In mid-August the Government of Cameroon announced the cancellation of a contested logging concession for Ebo forest, thus suspending a decree adopted only weeks before that had opened 68,385 hectares for logging (FW 256). The battle is far from won, however, and donors should ask for clear answers about the legality of forest conversion in Cameroon.
Ebo forest is an intact forest in Southwest Cameroon spanning 200,000 hectares − half the size of London − on which 40 Banen communities depend to gather food and traditional medicines. The suspension of the recent decree creating a logging concession came as a welcome relief for local communities and NGOs.
That the land-use designation for the Ebo forest has not yet been specified remains a cause for serious concern, nonetheless. Worse, Ebo forest illustrates a broader, disturbing trend of large-scale forest conversion accelerating throughout Cameroon.
Other cases of forest conversion for agricultural use − Biopalm, Camvert and the conversion plan for the Ntem Valley, which together cover an area greater than the Ebo forest – pose an undeniable threat to efforts to tackle climate change, deforestation and illegal logging. The situation also undermines implementation of the FLEGT Voluntary Partnership Agreement between the EU and Cameroon, and raises doubts about the compliance of Cameroonian timber with the EU Timber Regulation: clear-cutting of logging concessions for subsequent agricultural use raises questions about the legality of the timber resulting from the conversion.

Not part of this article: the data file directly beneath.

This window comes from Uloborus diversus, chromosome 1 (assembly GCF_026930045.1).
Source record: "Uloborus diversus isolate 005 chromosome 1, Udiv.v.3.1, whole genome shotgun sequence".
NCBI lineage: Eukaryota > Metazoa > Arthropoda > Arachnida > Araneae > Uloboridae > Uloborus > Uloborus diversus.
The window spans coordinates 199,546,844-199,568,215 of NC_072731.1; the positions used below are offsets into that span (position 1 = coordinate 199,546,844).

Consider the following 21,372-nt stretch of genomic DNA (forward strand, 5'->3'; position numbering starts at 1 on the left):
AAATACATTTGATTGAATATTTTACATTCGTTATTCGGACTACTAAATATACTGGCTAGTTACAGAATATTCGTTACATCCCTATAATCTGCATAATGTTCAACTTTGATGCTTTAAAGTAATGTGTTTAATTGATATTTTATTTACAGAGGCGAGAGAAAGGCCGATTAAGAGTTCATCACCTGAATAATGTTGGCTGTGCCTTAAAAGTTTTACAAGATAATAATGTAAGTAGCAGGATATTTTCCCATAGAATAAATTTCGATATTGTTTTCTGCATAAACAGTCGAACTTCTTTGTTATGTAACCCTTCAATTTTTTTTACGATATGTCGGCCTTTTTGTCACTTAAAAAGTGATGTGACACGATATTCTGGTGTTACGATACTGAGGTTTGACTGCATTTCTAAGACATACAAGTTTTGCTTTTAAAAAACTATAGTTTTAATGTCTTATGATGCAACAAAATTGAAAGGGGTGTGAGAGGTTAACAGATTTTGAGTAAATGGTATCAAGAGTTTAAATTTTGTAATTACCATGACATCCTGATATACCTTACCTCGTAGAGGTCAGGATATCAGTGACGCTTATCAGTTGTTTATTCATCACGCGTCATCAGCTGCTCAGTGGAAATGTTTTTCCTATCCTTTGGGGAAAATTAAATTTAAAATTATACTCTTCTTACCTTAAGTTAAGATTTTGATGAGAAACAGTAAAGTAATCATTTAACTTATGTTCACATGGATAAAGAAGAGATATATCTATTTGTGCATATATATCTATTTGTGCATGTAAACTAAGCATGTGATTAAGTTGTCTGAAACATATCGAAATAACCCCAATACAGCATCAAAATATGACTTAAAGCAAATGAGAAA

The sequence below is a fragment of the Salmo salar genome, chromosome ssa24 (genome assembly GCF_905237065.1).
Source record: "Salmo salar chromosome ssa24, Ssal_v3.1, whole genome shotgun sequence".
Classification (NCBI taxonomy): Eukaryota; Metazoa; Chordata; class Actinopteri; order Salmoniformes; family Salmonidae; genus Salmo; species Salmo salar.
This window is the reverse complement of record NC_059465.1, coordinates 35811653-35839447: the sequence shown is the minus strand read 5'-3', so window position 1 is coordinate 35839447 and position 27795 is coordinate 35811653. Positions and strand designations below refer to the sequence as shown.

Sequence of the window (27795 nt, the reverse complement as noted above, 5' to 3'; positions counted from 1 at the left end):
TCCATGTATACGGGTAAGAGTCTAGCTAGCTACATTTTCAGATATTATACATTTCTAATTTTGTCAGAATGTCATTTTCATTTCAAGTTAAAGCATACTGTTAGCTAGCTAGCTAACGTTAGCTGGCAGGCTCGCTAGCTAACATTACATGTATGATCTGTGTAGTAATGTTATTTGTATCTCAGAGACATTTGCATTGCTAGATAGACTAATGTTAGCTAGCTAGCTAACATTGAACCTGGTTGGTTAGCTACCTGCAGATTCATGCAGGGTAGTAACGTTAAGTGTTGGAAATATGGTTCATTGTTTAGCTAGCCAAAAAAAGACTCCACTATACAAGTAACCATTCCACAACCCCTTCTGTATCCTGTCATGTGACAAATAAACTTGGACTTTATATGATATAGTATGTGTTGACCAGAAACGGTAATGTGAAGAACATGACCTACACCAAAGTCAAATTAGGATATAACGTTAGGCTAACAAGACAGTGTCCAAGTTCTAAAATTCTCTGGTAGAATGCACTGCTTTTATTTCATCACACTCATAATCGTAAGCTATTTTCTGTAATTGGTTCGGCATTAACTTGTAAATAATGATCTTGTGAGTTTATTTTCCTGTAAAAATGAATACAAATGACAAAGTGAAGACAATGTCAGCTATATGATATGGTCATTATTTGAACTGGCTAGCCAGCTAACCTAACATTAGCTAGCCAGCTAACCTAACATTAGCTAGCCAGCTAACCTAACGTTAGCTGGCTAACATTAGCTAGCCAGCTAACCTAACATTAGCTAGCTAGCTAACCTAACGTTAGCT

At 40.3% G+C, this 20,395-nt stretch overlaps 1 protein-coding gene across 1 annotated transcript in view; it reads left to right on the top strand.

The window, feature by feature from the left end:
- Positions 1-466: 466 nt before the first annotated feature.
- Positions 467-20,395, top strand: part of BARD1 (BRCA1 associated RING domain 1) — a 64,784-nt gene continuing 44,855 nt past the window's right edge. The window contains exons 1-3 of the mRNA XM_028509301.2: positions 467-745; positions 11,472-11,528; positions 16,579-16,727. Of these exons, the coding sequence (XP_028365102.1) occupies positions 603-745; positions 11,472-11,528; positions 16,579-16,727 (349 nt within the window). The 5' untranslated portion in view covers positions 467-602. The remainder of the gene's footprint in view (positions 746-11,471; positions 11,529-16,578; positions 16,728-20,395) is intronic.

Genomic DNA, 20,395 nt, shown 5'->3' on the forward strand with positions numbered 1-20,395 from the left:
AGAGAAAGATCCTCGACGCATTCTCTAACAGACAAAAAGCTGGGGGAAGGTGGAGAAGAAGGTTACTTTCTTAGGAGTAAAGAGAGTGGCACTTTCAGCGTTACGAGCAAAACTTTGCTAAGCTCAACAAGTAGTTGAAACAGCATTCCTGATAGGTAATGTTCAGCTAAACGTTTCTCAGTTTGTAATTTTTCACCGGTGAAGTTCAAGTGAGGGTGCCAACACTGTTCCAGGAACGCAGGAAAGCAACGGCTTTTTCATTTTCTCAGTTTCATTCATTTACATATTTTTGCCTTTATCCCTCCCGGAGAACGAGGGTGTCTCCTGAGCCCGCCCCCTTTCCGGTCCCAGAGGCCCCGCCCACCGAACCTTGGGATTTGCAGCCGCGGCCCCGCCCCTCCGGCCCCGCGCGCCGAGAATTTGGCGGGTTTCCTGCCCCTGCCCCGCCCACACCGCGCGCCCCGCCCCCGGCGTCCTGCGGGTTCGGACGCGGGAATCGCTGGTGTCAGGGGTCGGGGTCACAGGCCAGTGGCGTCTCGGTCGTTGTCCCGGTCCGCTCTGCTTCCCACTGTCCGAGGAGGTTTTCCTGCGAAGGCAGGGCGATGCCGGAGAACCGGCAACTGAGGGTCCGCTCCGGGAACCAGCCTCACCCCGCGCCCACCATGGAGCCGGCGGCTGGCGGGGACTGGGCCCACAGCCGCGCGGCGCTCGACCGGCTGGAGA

The EU, the Central African Forest Initiative (CAFI) and the entire donor community should urgently discuss the legality of forest conversion and the timber resulting from it; they should also insist on increased transparency where land titles are granted to industrial commercial entities. In the meantime, the allocation of new land and logging concessions should be put on hold, while an independent audit assesses the legality of existing land and logging concessions. Once more clarity is provided, donors should support participatory land-use mapping and planning processes.